Health Minister Chen Shih-chung said the new cases were located mostly in the Greater Taipei area, with 106 reported in New Taipei and 102 in Taipei. They brought to 1,024 the number of locally transmitted cases in the past eight days.
Chen said two infected persons, a 60-year-old woman and an 86-year-old man, died on Monday because of complications from the disease.
Do you have questions about the biggest topics and trends from around the world? Get the answers with SCMP Knowledge, our new platform of curated content with explainers, FAQs, analyses and infographics brought to you by our award-winning team.
“The [woman] was found collapsing at home on Monday and died after she was hospitalised,” Chen said. He said the man was being treated for a chronic disease when he contracted the virus from an infected patient at the same hospital. His condition worsened and he died on the same day.
They were the first two deaths in the recent surge of local cases, bringing the total number of people killed by the virus to 14. The last previous fatality was reported on April 24, when a 70-year-old Philippines-based Taiwanese businessman died during quarantine at a hotel in Taipei.
Taiwan also recorded five imported cases on Tuesday.
The number of local cases on Tuesday was lower than Monday’s 333, which Taipei Mayor Ko Wen-je – a doctor – said could be a sign of a gradual easing in the new outbreak’s rate.
“Since we set up the Covid-19 testing stations on May 14, the positive ratio has dropped from 11 per cent to 4.7 per cent on Tuesday, meaning the outbreak could be controlled if the public sharply reduce their activities,” he said.
Taiwan recorded 29 new local cases on May 14, followed by 180 the following day and further daily rises of 206 and 333, before dropping to 240 on Tuesday. A majority of local residents responded to the spikes in infections by staying at home.
Taiwanese President Tsai Ing-wen asked the public to strictly follow anti-pandemic rules to prevent the outbreak from worsening. All schools in Taiwan will be closed until May 28.
“I urge all people to do their best in preventing the pandemic and leave the most-needed medical resources for the seriously infected patients,” she said after visiting the island’s Central Epidemic Control Centre, where she was briefed on the progress of locally developed vaccines.
Tsai said two experimental vaccines developed by Taiwanese companies – Medigen Vaccine Biologics Corporation and United Biomedical – were at the end of phase 2 trials, and hopefully would be available for locals in July after getting emergency use authorisation next month.
She also apologised for yet another round of power outages on Monday night which affected 660,000 households, saying it should never have happened twice in a week. Tsai said she would ask the Cabinet to find ways to address the power shortage issue.
As of Tuesday, Taiwan had recorded a total of 2,260 infections, including 1,121 local and 1,086 imported cases, as well as 14 deaths.
Taipei’s de facto envoy to the United States, Hsiao Bi-khim, said she was in talks to secure some of US President Joe Biden’s planned release of 80 million Covid-19 vaccine doses, which she hoped could arrive in Taiwan next month.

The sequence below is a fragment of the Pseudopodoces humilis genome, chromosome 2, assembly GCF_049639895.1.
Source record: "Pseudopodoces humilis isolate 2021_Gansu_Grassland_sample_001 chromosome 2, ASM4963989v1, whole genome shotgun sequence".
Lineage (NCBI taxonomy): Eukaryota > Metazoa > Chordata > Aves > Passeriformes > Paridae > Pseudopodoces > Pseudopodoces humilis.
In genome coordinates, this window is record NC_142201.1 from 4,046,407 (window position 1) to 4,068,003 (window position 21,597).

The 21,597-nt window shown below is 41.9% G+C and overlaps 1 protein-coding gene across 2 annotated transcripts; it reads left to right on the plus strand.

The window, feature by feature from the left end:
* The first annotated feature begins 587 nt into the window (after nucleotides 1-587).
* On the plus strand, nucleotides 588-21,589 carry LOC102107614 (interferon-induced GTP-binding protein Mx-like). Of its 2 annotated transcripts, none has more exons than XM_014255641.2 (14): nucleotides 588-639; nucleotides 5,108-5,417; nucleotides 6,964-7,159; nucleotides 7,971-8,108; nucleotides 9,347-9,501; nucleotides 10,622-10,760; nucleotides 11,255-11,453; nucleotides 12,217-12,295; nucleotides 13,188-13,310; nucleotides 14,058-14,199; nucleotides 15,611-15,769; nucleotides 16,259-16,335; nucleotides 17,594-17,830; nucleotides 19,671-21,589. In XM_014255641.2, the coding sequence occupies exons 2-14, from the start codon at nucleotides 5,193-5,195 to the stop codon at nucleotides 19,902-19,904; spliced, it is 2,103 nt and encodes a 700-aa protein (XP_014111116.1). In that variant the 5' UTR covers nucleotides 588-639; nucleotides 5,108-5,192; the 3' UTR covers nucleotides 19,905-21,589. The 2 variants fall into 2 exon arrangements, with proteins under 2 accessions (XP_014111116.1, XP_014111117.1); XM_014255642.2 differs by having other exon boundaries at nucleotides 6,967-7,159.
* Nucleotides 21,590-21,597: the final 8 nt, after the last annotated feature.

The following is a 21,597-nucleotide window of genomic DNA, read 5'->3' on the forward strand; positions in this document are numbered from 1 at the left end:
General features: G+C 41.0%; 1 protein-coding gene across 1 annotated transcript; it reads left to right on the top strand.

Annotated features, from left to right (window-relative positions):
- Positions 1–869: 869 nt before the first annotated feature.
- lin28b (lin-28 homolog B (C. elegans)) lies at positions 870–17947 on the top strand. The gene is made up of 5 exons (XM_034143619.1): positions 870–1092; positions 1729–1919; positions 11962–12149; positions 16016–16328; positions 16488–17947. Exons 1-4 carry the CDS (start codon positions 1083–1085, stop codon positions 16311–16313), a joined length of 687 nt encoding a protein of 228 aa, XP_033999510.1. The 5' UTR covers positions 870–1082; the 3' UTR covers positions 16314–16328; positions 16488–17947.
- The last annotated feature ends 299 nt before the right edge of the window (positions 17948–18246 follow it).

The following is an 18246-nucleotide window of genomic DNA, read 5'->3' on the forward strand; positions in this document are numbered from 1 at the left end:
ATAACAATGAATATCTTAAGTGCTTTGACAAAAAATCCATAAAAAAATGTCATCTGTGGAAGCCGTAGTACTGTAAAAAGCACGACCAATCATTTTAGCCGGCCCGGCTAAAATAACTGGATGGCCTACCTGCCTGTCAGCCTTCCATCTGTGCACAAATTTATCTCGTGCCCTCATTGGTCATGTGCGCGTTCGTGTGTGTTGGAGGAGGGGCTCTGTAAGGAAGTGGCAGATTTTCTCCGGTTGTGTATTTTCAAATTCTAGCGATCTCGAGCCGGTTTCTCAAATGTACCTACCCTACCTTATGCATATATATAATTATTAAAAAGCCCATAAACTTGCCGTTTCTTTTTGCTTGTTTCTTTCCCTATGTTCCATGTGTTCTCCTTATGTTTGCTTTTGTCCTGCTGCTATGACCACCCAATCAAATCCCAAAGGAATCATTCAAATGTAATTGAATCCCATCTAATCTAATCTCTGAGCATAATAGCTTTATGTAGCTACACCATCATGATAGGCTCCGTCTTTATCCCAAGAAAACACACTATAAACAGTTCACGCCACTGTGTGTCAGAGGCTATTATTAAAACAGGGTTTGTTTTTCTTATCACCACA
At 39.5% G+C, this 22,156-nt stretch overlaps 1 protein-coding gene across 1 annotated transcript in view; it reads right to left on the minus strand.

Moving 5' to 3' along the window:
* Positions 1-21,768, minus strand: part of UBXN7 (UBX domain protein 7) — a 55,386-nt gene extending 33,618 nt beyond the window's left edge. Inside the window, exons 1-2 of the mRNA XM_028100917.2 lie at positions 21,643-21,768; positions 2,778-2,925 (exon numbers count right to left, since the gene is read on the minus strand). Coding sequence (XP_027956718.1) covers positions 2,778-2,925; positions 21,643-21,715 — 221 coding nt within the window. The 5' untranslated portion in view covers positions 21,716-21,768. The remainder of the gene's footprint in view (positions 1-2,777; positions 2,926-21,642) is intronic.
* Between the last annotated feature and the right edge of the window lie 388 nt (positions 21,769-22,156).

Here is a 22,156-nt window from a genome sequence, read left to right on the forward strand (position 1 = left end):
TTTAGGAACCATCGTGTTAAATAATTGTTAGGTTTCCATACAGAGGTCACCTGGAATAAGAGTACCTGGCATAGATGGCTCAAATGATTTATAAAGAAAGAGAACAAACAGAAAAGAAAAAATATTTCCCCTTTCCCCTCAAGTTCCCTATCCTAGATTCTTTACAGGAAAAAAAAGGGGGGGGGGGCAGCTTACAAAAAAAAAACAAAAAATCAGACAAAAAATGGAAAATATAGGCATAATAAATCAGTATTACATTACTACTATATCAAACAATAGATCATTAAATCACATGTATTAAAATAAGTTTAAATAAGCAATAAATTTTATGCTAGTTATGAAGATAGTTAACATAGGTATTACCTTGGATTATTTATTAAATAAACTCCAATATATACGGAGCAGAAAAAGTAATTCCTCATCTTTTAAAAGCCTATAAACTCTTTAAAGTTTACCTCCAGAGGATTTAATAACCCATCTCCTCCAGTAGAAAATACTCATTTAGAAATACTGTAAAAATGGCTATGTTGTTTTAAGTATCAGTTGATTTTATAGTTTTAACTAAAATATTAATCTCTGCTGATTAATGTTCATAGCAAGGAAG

Biden has promised to send 20 million doses of vaccines approved by the US Food and Drug Administration – made by Pfizer, Moderna and Johnson & Johnson – to countries in need, in addition to 60 million doses made by AstraZeneca once its jab is approved by the regulatory body.
“We want to lead the world with our values, with this demonstration of our innovation and ingenuity, and the fundamental decency of the American people,” Biden said on Monday.
Hsiao told Taiwan’s semi-official Central News Agency that she was “in active talks” with the US for a share of the jabs. She said that although buying the vaccines was the job of the island’s health ministry, she was helping with negotiations in an effort to speed up the process.
Taiwan does not maintain official relations with the US, which switched diplomatic recognition to Beijing from Taipei in 1979. But the two sides have substantive ties that have deepened as Washington has increasingly seen Beijing as a threat.
According to Hsiao, the vaccine doses already ordered by Taiwan – from AstraZeneca, which have begun arriving, and Moderna, which are expected to arrive next month – came through US channels.
The island has signed contracts to buy 5.05 million doses of the US-made Moderna vaccine and 10 million doses of AstraZeneca, as well as 4.76 million doses of unspecified brands through the Covax Facility, which has allocated 1.02 million AstraZeneca shots to Taiwan.
About 300,000 shots have so far arrived from AstraZeneca. As of Monday, close to 200,000 of Taiwan’s 23.5 million people had taken their first doses, leaving not enough for their second doses.
Hsiao said that before the recent surge in cases, local demand for the vaccines was low, and she had been focusing on helping to procure doses for Taiwan’s diplomatic allies.
But because of the recent spike and a rise in demand for the shots, she was in contact with US vaccine makers to try to ensure that Taiwan’s existing orders were delivered on time.
Taiwan’s new cases, mostly in Taipei and neighbouring New Taipei, have prompted health authorities to raise their alert level for the first time to tier three in the four-tier system. They have restricted indoor gatherings to five people and outdoor gatherings to 10 in Taipei and New Taipei until May 28, but stopped short of a lockdown.
Bars, nightclubs, cinemas, gyms, libraries and other entertainment venues and recreational facilities have been closed since Friday.
More from South China Morning Post:
This article Taiwan reports 240 new Covid-19 cases, in talks with US for share of donated vaccine doses first appeared on South China Morning Post